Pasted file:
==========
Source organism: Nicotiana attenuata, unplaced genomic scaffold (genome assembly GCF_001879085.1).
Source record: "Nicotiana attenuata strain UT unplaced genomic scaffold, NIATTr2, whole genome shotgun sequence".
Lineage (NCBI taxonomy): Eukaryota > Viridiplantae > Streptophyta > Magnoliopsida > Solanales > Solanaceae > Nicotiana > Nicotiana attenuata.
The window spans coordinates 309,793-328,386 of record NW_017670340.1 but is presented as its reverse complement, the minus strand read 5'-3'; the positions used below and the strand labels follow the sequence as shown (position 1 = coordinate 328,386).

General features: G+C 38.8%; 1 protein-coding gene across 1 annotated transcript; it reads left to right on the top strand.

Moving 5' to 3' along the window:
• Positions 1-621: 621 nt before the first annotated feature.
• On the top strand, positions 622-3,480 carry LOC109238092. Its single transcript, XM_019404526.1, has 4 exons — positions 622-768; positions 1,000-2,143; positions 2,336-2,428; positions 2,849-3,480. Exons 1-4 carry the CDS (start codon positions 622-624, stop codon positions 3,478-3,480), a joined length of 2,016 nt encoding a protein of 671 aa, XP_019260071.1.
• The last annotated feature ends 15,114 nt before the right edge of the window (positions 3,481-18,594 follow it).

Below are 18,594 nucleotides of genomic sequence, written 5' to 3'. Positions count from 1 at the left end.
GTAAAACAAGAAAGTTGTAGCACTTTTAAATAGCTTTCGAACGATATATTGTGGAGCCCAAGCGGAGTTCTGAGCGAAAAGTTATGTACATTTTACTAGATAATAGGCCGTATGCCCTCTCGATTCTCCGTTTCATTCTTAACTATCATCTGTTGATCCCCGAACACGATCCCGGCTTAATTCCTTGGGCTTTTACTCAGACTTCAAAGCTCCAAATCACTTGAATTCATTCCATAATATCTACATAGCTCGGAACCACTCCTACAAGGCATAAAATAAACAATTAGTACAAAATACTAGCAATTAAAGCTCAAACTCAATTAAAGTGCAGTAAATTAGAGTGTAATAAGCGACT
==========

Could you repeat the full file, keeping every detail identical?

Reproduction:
Source organism: Nicotiana attenuata, unplaced genomic scaffold (genome assembly GCF_001879085.1).
Source record: "Nicotiana attenuata strain UT unplaced genomic scaffold, NIATTr2, whole genome shotgun sequence".
Lineage (NCBI taxonomy): Eukaryota > Viridiplantae > Streptophyta > Magnoliopsida > Solanales > Solanaceae > Nicotiana > Nicotiana attenuata.
The window spans coordinates 309,793-328,386 of record NW_017670340.1 but is presented as its reverse complement, the minus strand read 5'-3'; the positions used below and the strand labels follow the sequence as shown (position 1 = coordinate 328,386).

General features: G+C 38.8%; 1 protein-coding gene across 1 annotated transcript; it reads left to right on the top strand.

Moving 5' to 3' along the window:
• Positions 1-621: 621 nt before the first annotated feature.
• On the top strand, positions 622-3,480 carry LOC109238092. Its single transcript, XM_019404526.1, has 4 exons — positions 622-768; positions 1,000-2,143; positions 2,336-2,428; positions 2,849-3,480. Exons 1-4 carry the CDS (start codon positions 622-624, stop codon positions 3,478-3,480), a joined length of 2,016 nt encoding a protein of 671 aa, XP_019260071.1.
• The last annotated feature ends 15,114 nt before the right edge of the window (positions 3,481-18,594 follow it).

Below are 18,594 nucleotides of genomic sequence, written 5' to 3'. Positions count from 1 at the left end.
GTAAAACAAGAAAGTTGTAGCACTTTTAAATAGCTTTCGAACGATATATTGTGGAGCCCAAGCGGAGTTCTGAGCGAAAAGTTATGTACATTTTACTAGATAATAGGCCGTATGCCCTCTCGATTCTCCGTTTCATTCTTAACTATCATCTGTTGATCCCCGAACACGATCCCGGCTTAATTCCTTGGGCTTTTACTCAGACTTCAAAGCTCCAAATCACTTGAATTCATTCCATAATATCTACATAGCTCGGAACCACTCCTACAAGGCATAAAATAAACAATTAGTACAAAATACTAGCAATTAAAGCTCAAACTCAATTAAAGTGCAGTAAATTAGAGTGTAATAAGCGACT